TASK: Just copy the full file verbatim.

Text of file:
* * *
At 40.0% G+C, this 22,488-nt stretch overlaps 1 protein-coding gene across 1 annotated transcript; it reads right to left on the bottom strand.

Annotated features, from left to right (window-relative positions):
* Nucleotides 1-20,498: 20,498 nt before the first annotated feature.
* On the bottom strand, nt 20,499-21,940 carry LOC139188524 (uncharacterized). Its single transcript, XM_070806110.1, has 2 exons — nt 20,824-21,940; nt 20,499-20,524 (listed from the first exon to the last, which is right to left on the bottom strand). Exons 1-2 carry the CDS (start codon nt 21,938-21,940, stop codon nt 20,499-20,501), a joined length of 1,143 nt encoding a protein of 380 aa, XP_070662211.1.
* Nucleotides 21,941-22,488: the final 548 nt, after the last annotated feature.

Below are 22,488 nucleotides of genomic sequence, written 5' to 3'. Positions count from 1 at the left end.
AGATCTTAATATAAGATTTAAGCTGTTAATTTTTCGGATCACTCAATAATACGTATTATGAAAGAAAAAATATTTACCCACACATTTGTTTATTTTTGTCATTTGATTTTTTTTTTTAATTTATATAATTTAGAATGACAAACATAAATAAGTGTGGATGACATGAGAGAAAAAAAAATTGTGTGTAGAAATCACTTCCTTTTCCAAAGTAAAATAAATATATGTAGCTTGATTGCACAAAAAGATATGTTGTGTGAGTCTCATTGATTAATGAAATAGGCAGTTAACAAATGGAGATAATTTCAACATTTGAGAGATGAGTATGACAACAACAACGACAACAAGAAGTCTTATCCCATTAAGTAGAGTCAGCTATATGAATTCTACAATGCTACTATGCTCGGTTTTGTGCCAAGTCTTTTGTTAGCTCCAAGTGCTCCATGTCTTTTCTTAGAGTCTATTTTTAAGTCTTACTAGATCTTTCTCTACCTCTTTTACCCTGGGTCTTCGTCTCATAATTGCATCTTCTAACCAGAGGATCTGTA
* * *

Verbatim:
At 40.0% G+C, this 22,488-nt stretch overlaps 1 protein-coding gene across 1 annotated transcript; it reads right to left on the bottom strand.

Annotated features, from left to right (window-relative positions):
* Nucleotides 1-20,498: 20,498 nt before the first annotated feature.
* On the bottom strand, nt 20,499-21,940 carry LOC139188524 (uncharacterized). Its single transcript, XM_070806110.1, has 2 exons — nt 20,824-21,940; nt 20,499-20,524 (listed from the first exon to the last, which is right to left on the bottom strand). Exons 1-2 carry the CDS (start codon nt 21,938-21,940, stop codon nt 20,499-20,501), a joined length of 1,143 nt encoding a protein of 380 aa, XP_070662211.1.
* Nucleotides 21,941-22,488: the final 548 nt, after the last annotated feature.

Below are 22,488 nucleotides of genomic sequence, written 5' to 3'. Positions count from 1 at the left end.
AGATCTTAATATAAGATTTAAGCTGTTAATTTTTCGGATCACTCAATAATACGTATTATGAAAGAAAAAATATTTACCCACACATTTGTTTATTTTTGTCATTTGATTTTTTTTTTTAATTTATATAATTTAGAATGACAAACATAAATAAGTGTGGATGACATGAGAGAAAAAAAAATTGTGTGTAGAAATCACTTCCTTTTCCAAAGTAAAATAAATATATGTAGCTTGATTGCACAAAAAGATATGTTGTGTGAGTCTCATTGATTAATGAAATAGGCAGTTAACAAATGGAGATAATTTCAACATTTGAGAGATGAGTATGACAACAACAACGACAACAAGAAGTCTTATCCCATTAAGTAGAGTCAGCTATATGAATTCTACAATGCTACTATGCTCGGTTTTGTGCCAAGTCTTTTGTTAGCTCCAAGTGCTCCATGTCTTTTCTTAGAGTCTATTTTTAAGTCTTACTAGATCTTTCTCTACCTCTTTTACCCTGGGTCTTCGTCTCATAATTGCATCTTCTAACCAGAGGATCTGTA